## July 4-10, 2010## Rational Points 3## Workshop at Schloss Thurnau |

This workshop continues the series started with the workshops

Similarly to the earlier events, this workshop aims at bringing together the leading
experts in the field, ranging from the more theoretically-oriented over
the explicit to the algorithmic. The fundamental problem motivating the workshop
asks for a description of the set of rational points *X*(**Q**) for a given
algebraic variety *X* defined over **Q**. When *X* is a curve,
the structure of this set is known, and the most interesting question is
how to determine it explicitly for a given curve. When *X* is higher-dimensional,
much less is known about the structure of *X*(**Q**), even when *X*
is a surface. So here the open questions are much more basic for our
understanding of the situation, and on the algorithmic side, the focus is
on trying to decide if a given variety goes have any rational point at all.

By bringing together the leading experts and giving them the opportunity to present their latest results and their view on the field in general, we hope to provide a fertile basis for animated discussions. As a result, we hope to achieve a better understanding of the current state of the art and, more importantly, to identify and explore the most promising directions for future work.

This is a small workshop with about 30 to 35 participants. Every participant is expected to contribute actively to the success of the event, by giving talks and/or by taking part in the discussions. There will be two invited talks every morning (9:30-10:30 and 11:15-12:15); the afternoons will be available for shorter invited talks, discussions, informal talks and collaboration.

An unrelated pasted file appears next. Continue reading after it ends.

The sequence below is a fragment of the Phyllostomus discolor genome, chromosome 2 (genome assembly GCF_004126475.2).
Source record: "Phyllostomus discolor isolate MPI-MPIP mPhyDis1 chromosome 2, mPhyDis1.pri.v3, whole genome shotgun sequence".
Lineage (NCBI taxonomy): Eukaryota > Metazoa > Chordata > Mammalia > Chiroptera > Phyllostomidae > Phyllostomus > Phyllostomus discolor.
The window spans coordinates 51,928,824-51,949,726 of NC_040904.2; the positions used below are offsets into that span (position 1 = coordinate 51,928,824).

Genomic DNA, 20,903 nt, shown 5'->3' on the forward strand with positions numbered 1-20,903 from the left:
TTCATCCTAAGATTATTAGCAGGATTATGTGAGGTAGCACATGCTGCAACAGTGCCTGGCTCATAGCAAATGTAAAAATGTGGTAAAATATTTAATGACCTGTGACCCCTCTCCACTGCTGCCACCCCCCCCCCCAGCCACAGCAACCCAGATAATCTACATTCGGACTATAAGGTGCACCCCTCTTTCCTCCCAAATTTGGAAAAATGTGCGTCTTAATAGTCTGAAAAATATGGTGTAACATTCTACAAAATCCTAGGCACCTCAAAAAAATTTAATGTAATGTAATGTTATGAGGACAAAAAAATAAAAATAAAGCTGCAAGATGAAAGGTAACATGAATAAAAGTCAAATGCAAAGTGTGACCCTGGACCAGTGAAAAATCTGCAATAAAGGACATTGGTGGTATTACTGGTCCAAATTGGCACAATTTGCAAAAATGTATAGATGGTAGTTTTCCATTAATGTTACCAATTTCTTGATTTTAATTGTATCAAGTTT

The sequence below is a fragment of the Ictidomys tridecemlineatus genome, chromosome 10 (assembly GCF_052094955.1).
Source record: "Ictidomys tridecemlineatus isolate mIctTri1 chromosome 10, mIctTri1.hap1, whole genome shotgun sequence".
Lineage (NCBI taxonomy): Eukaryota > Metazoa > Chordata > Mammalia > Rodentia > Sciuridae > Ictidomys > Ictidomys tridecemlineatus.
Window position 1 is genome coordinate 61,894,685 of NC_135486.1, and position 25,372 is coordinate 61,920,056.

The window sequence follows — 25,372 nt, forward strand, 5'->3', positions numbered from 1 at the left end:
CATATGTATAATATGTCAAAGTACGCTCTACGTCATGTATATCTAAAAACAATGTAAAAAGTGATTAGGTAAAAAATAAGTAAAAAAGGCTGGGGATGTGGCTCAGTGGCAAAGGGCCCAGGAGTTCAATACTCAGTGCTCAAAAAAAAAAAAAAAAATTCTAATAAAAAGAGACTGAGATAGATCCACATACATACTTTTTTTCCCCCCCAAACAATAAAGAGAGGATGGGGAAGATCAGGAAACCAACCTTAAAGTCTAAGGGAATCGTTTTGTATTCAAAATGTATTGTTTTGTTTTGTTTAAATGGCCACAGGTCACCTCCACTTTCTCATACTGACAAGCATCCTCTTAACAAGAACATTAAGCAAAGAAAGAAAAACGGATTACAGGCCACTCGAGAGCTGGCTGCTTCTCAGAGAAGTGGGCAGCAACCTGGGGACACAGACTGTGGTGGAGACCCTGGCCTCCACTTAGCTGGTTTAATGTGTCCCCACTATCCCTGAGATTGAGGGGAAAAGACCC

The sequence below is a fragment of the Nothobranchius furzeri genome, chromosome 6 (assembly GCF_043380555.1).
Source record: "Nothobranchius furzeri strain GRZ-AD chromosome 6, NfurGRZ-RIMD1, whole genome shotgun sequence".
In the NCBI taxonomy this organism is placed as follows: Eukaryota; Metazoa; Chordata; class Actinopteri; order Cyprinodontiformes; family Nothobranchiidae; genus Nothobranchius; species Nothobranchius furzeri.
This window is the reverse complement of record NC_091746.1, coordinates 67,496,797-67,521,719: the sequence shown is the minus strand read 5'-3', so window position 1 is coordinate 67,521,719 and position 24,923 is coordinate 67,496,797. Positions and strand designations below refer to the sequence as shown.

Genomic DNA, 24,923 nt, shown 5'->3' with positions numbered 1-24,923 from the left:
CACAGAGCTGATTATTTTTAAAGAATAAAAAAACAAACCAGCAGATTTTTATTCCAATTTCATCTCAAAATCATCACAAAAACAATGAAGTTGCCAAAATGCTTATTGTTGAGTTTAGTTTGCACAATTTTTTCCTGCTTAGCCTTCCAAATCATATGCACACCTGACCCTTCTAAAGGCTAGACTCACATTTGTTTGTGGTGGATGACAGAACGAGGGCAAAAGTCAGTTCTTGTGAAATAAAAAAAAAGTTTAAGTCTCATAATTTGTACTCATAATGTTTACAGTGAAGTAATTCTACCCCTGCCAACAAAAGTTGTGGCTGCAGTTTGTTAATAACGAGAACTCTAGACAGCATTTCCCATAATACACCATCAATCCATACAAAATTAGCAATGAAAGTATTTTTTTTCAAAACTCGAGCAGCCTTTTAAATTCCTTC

*Nils Bruin*(Simon Fraser Universtiy, Vancouver)*Tom Fisher*(University of Cambridge)*David Harari*(Université Paris-Sud)*Bjorn Poonen*(Massachusetts Institute of Technology)*Samir Siksek*(University of Warwick)*Alexei Skorobogatov*(Imperial College, London)*Andreas Stein*(Universität Oldenburg)*Jakob Stix*(Universität Heidelberg)*Tony Várilly-Alvarado*(Rice University)*Bianca Viray*(UC Berkeley)

*Ingrid Bauer-Catanese*(Universität Bayreuth)*Martin Bright*(University of Warwick)*Brendan Creutz*(Universität Bayreuth)*Cyril Demarche*(Université Paris-Sud)*Ulrich Derenthal*(LMU München)*Andreas-Stephan Elsenhans*(Universität Bayreuth)*Victor Flynn*(University of Oxford)*Yonatan Harpaz*(Hebrew University, Jerusalem)*David Holmes*(University of Warwick)*Evis Ieronymou*(EPF Lausanne)*Andrew Kresch*(Universität Zürich)*Kamal Makdisi*(American University of Beirut)*Tzanko Matev*(Universität Bayreuth)*Robert Miller*(University of Washington, Seattle)*Jan Steffen Müller*(Universität Bayreuth)*Cecília Salgado*(Universiteit Leiden)*Tomer Schlank*(Hebrew University, Jerusalem)*Sandra Schlotmann*(Universität Oldenburg)*Peter Swinnerton-Dyer*(University of Cambridge)*Szabolcs Tengely*(Debreceni Egyetem)*Damiano Testa*(University of Oxford)

Sunday, July 4, is arrival day; Saturday, July 10, is departure day. Accomodation is provided in Schloss Thurnau and in the town of Thurnau.

Thurnau no longer sports a railway station. The best places to go by railway are Kulmbach and Bayreuth. Kulmbach is closer and reasonably well reachable if you come from west or north (e.g. Frankfurt airport), whereas Bayreuth is usually more convenient when you come from Nuremberg or Munich. I will try to organize a pick-up service; otherwise you can take a taxi. For railway connections, see the Deutsche Bahn website.

**Attention:** The trains going from Nuremberg to Bayreuth usually have several
parts that get separated somewhere on the way. Only one of them goes to Bayreuth.
So be careful when boarding the train to enter the right part!

*Michael Stoll* (Universität Bayreuth)

Last modified: 2010-08-16

Michael Stoll